7

How would you write a regular expression to define all strings of 0's and 1's that, as a binary number, represent an integer that is multiple of 3.

Some valid binary numbers would be:

11
110
1001
1100
1111
4
  • 4
    Is this your computational theory homework? May 15, 2009 at 6:47
  • maybe you could give some background like what do you want to do and which language you want to use.
    – Tim Büthe
    May 15, 2009 at 6:48
  • a part of it. i think i have the correct NFA but cant seem to eliminate the middle steps as its quite complicated.
    – Jaelebi
    May 15, 2009 at 6:51
  • 1
    dd get it. The answer is (1(01*0)*1)*0*
    – Jaelebi
    May 15, 2009 at 7:56

4 Answers 4

24

Using the DFA here we can make a regular expression the following way, where A, B, C represent the states of the DFA.

A = 1B + 0A
B = 1A + 0C
C = 1C + 0B

C = 1*0B // Eliminate recursion

B = 1A + 0(1*0B)
B = 01*0B + 1A
B = (01*0)*1A // Eliminate recursion

A = 1(01*0)*1A + 0A
A = (1(01*0)*1 + 0)A
A = (1(01*0)*1 + 0)* // Eliminate recursion

Resulting in a PCRE regex like:

/^(1(01*0)*1|0)+$/

Perl test/example:

use strict;

for(qw(
11
110
1001
1100
1111
0
1
10
111
)){
    print "$_ (", eval "0b$_", ") ";
    print /^(1(01*0)*1|0)+$/? "matched": "didnt match";
    print "\n";
}

Outputs:

11 (3) matched
110 (6) matched
1001 (9) matched
1100 (12) matched
1111 (15) matched
0 (0) matched
1 (1) didnt match
10 (2) didnt match
111 (7) didnt match
2
  • +1. Now this is great. I had no idea you could create a regular expression that easy from a DFA. May 15, 2009 at 8:13
  • Thank you for masterclass. I think I won't mark this task on Codewars as completed, as I wouldn't do it myself.
    – Minras
    Jul 11, 2017 at 17:50
9

When you divide a number by three, there are only three possible remainders (0, 1 and 2). What you're aiming at is to ensure the remainder is 0, hence a multiple of three.

This can be done by an automaton with the three states:

  • ST0, multiple of 3 (0, 3, 6, 9, ....).
  • ST1, multiple of 3 plus 1 (1, 4, 7, 10, ...).
  • ST2, multiple of 3 plus 2 (2, 5, 8, 11, ...).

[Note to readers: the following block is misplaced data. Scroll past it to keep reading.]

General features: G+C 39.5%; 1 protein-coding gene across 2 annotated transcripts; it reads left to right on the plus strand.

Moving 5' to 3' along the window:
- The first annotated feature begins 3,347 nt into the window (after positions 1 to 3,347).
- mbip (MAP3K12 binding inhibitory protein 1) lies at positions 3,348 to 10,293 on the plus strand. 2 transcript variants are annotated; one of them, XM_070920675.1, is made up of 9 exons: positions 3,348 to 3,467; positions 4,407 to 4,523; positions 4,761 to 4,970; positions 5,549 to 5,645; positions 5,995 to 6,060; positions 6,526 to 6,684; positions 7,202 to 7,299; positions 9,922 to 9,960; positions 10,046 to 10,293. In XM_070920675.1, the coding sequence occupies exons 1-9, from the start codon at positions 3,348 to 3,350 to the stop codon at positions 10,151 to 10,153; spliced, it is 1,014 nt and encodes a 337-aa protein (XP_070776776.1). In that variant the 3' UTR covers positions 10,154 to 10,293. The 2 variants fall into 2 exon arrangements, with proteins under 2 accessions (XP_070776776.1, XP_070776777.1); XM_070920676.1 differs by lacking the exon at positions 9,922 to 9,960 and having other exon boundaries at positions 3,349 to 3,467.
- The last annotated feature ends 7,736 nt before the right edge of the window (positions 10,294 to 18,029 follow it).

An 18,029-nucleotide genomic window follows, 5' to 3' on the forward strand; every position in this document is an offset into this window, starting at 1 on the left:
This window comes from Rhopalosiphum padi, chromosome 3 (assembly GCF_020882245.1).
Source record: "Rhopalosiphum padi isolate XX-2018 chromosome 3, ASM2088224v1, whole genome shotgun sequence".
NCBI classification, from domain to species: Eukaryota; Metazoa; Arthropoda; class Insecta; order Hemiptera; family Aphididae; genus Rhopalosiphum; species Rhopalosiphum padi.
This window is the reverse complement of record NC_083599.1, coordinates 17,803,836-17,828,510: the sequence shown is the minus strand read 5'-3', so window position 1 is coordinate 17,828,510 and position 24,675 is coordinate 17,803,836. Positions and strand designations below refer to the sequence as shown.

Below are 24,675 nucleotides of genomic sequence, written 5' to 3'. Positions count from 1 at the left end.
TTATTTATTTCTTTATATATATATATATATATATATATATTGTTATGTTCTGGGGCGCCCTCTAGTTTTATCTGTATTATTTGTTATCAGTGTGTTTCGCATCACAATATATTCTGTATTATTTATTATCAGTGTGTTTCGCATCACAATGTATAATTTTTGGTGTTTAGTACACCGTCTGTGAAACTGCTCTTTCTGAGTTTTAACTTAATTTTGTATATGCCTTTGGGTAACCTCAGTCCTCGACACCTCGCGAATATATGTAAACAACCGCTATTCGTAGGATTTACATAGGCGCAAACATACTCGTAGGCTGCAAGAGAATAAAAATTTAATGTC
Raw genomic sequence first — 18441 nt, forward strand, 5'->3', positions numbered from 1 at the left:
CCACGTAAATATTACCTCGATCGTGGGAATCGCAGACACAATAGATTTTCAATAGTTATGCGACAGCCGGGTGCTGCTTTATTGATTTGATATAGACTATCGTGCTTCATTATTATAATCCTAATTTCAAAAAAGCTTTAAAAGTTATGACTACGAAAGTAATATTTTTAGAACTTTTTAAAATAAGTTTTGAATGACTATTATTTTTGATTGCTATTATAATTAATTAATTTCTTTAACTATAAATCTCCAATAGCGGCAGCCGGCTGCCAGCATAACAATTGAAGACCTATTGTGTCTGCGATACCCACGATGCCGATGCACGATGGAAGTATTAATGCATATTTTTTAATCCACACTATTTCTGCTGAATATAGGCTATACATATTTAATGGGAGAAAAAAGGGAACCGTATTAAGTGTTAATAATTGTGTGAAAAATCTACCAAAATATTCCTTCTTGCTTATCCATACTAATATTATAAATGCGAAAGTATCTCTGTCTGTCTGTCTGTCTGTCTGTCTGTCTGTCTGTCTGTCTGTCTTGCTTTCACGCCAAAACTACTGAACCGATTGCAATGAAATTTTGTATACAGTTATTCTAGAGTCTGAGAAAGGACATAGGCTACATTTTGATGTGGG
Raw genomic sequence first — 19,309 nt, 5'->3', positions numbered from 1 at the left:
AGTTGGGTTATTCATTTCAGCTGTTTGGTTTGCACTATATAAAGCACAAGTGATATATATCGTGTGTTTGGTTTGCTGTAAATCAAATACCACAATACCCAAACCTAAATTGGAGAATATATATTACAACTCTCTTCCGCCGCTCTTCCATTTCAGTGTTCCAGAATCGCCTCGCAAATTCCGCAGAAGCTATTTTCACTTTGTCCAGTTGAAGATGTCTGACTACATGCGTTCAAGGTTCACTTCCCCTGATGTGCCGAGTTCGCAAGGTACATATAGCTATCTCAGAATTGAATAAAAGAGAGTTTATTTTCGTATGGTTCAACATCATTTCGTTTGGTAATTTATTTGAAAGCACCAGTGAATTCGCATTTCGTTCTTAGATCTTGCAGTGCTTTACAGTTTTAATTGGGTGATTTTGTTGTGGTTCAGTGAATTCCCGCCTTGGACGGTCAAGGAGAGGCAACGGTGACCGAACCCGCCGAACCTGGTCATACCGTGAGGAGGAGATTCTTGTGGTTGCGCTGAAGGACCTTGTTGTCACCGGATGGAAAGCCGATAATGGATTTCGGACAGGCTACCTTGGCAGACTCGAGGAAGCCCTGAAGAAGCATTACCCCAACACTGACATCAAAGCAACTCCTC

Now think of any non-negative number (that's our domain) and multiply it by two (tack a binary zero on to the end). The transitions for that are:

ST0 -> ST0 (3n * 2 = 3 * 2n, still a multiple of three).
ST1 -> ST2 ((3n+1) * 2 = 3*2n + 2, a multiple of three, plus 2).
ST2 -> ST1 ((3n+2) * 2 = 3*2n + 4 = 3*(2n+1) + 1, a multiple of three, plus 1).

Also think of any non-negative number, multiply it by two then add one (tack a binary one on to the end). The transitions for that are:

ST0 -> ST1 (3n * 2 + 1 = 3*2n + 1, a multiple of three, plus 1).
ST1 -> ST0 ((3n+1) * 2 + 1 = 3*2n + 2 + 1 = 3*(2n+1), a multiple of three).
ST2 -> ST2 ((3n+2) * 2 + 1 = 3*2n + 4 + 1 = 3*(2n+1) + 2, a multiple of three, plus 2).

This idea is that, at the end, you need to finish up in state ST0. However, given that there can be an arbitrary number of sub-expressions (and sub-sub-expressions), it does not lend itself easily to reduction to a regular expression.

What you have to do is allow for any of the transition sequences that can get from ST0 to ST0 then just repeat them:

These boil down to the two RE sequences:

ST0 --> ST0                                      :  0+
    [0]
ST0 --> ST1 (--> ST2 (--> ST2)* --> ST1)* --> ST0:  1(01*0)*1
    [1]     ([0]     ([1]    )* [0]    )* [1]

or the regex:

(0+|1(01*0)*1)+

This captures the multiples of three, or at least the first ten that I tested. You can try as many as you like, they'll all work, that's the beauty of mathematical analysis rather than anecdotal evidence.

1
  • I liked your explanation, btw just for clarification for those who read this answer, you need to add ^ at the beginning, in order to get a working regex. Dec 21, 2020 at 13:52
0

The answer is (1(01*0)*10*)*, which is the only one so far that works for 110011

-1

I don't think you would. I can't believe in any language using a regular expression could ever be the best way to do this.

4
  • i know its not the best way. I know it can be done but I just cant figure out how. It involves drawing the automata and eliminating middle states.
    – Jaelebi
    May 15, 2009 at 6:44
  • 3
    @Dave Webb, you can definitely do this. Actually, this is a pretty common sort of exercise in a CS Theory course, which is why I'm hesitant to answer this question. May 15, 2009 at 6:46
  • @Dave Webb The answer is (1(01*0)*1)*0*
    – Jaelebi
    May 15, 2009 at 7:57
  • @unknowh yahoo, not quite right, that won't work for 17 * 3 = 51 (110011). You need to allow for repetitions at more levels.
    – paxdiablo
    May 15, 2009 at 8:37

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